- Livent Corp. Share price went up 110.03% in Q4 and according to Morningstar proprietary analysis, the stock trades at a discount to fair value.
Livent is a pure-play lithium producer formed when FMC spun off its lithium business in October 2018. Livent should benefit from increased lithium demand via higher electric vehicle adoption, as lithium is a key component of EV batteries. The company's low-cost lithium carbonate production comes from brine resources in Argentina. Livent also operates downstream lithium hydroxide conversion plants in the United States and China and has a 25% stake in a fully integrated Canadian lithium project.
- Adient PLC. Share price went up 100.6% in Q4 and according to Morningstar proprietary analysis, the stock trades at a discount to fair value.
Adient is the leading seating supplier to the industry with about one third of the global market as well as a dominant share in China of about 45%. Operations in China are accounted for under the equity method so most revenue there is unconsolidated. Unconsolidated seating revenue from joint ventures totalled $9.5 billion in fiscal 2020. The company is headquartered in Ireland but has corporate offices in the Detroit area. Fiscal 2020 consolidated revenue, excluding joint venture sales, was $12.7 billion.
- Tapestry Inc. Share price went up 98.8% in Q4 and according to Morningstar proprietary analysis, the stock trades at a discount to fair value.
Coach, Kate Spade, and Stuart Weitzman are the fashion and accessory brands that comprise Tapestry. The firm’s products are sold through about 1,500 company-operated stores, wholesale channels, and e-commerce in North America (62% of fiscal 2020 sales), Europe, Asia (32% of fiscal 2020 sales), and elsewhere. Coach (71% of fiscal 2020 sales) is best known for affordable luxury leather products. Kate Spade (23% of fiscal 2020 sales) is known for colorful patterns and graphics. Women’s handbags and accessories produced 68% of Tapestry's sales in fiscal 2020. Stuart Weitzman, Tapestry's smallest brand, generates nearly all (98%) of its revenue from women’s footwear.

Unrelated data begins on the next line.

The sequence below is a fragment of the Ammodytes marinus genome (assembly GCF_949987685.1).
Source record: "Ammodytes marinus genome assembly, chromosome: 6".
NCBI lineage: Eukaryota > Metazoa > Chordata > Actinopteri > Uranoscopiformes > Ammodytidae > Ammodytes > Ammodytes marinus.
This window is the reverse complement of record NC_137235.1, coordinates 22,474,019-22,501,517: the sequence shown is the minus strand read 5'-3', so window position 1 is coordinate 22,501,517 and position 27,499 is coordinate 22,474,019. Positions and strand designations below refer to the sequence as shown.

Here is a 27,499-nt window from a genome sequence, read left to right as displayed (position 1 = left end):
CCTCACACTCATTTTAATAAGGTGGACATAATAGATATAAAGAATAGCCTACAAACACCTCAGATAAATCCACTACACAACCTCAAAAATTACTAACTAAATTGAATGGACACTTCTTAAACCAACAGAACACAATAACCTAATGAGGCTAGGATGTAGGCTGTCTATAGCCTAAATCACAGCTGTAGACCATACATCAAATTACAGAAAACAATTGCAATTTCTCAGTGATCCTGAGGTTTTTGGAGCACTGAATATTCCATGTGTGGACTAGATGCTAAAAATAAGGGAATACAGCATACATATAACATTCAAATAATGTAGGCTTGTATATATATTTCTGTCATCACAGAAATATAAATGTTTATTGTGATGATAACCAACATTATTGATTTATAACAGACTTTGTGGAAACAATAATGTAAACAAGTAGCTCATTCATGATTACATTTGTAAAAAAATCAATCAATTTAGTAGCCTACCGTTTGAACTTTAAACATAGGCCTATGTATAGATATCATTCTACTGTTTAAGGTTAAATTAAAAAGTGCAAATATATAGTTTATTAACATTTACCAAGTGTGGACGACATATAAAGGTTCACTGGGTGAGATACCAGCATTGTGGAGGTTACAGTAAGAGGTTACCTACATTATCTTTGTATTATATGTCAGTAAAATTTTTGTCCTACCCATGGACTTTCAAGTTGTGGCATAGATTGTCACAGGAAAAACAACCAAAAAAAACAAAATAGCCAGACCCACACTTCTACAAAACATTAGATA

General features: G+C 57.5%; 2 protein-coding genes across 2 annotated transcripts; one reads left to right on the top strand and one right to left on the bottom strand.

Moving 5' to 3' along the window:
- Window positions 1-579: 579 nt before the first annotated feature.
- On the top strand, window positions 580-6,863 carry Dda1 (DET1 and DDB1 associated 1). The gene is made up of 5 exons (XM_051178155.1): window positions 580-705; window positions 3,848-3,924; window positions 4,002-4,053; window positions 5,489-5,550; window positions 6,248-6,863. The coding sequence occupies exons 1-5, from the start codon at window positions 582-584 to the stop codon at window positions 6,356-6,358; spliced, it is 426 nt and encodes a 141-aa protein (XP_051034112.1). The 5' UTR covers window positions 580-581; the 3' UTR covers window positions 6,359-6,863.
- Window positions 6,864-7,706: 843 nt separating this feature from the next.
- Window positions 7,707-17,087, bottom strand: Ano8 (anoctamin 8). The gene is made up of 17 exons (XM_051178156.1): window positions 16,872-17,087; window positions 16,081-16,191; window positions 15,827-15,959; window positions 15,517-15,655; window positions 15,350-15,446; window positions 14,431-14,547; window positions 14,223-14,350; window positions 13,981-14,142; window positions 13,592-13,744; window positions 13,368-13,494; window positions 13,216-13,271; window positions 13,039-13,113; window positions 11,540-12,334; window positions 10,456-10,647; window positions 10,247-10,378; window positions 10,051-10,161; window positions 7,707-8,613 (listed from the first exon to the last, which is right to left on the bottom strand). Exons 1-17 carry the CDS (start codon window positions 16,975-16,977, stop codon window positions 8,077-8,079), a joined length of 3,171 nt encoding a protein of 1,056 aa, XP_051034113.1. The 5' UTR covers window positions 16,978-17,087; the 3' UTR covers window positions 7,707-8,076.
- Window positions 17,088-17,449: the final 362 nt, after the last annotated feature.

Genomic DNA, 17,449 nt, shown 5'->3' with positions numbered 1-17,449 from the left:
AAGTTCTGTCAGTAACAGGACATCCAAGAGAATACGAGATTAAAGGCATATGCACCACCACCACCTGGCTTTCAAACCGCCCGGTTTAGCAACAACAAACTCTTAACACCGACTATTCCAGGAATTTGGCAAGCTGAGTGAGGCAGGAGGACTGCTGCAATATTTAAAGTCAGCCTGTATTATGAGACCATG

- Bayer AG. Share price went down 5.75% in Q4 and according to Morningstar proprietary analysis, the stock trades at a discount to fair value.
Bayer is a German healthcare and agriculture conglomerate. Healthcare provides just over half of the company's sales and includes pharmaceutical drugs as well as vitamins. The company has a crop science business that includes seeds, pesticides, herbicides, and fungicides, which was expanded through the acquisition of Monsanto.
- VMware Inc. Share price went down 2.37% in Q4 and according to Morningstar proprietary analysis, the stock trades at a discount to fair value.
VMware, a majority-owned subsidiary of Dell, is an industry leader in virtual machines for data center servers and computer desktops. The software provider operates in the three segments of licenses, maintenance, and professional services. Customers include enterprises utilizing data centers, end-user computing, cloud providers, and software-defined networking. The Palo Alto, California, firm operates and sells on a global scale, with about half its revenue from the United States, through direct sales, distributors, and partnerships.
No other positions had negative performance in the quarter.
With the big tail risks supposedly now behind us, many households continue to invest in earnest. In this regard, we seem to live in a two-pronged household dynamic, where a meaningful portion of white-collar households are saving more than ever (due to a lack of spending), while many others are finding it very tough.
Looking to the future, investors must consider the risks they cannot see, or at least those they have not given weight to. For example, inflation and how we will ever unwind the record debt binge of 2020 could have untold consequences. Yet, above all else, investors need to weigh the valuations they are paying, as we have seen extreme divergences that presents both an opportunity and a risk.
As Warren Buffett once said, “Only when the tide goes out do you discover who's been swimming naked”. We remain confident that our positions are in the best interests of our clients—acknowledging tomorrow’s challenges and working towards a prosperous 2021 with good financial decision making.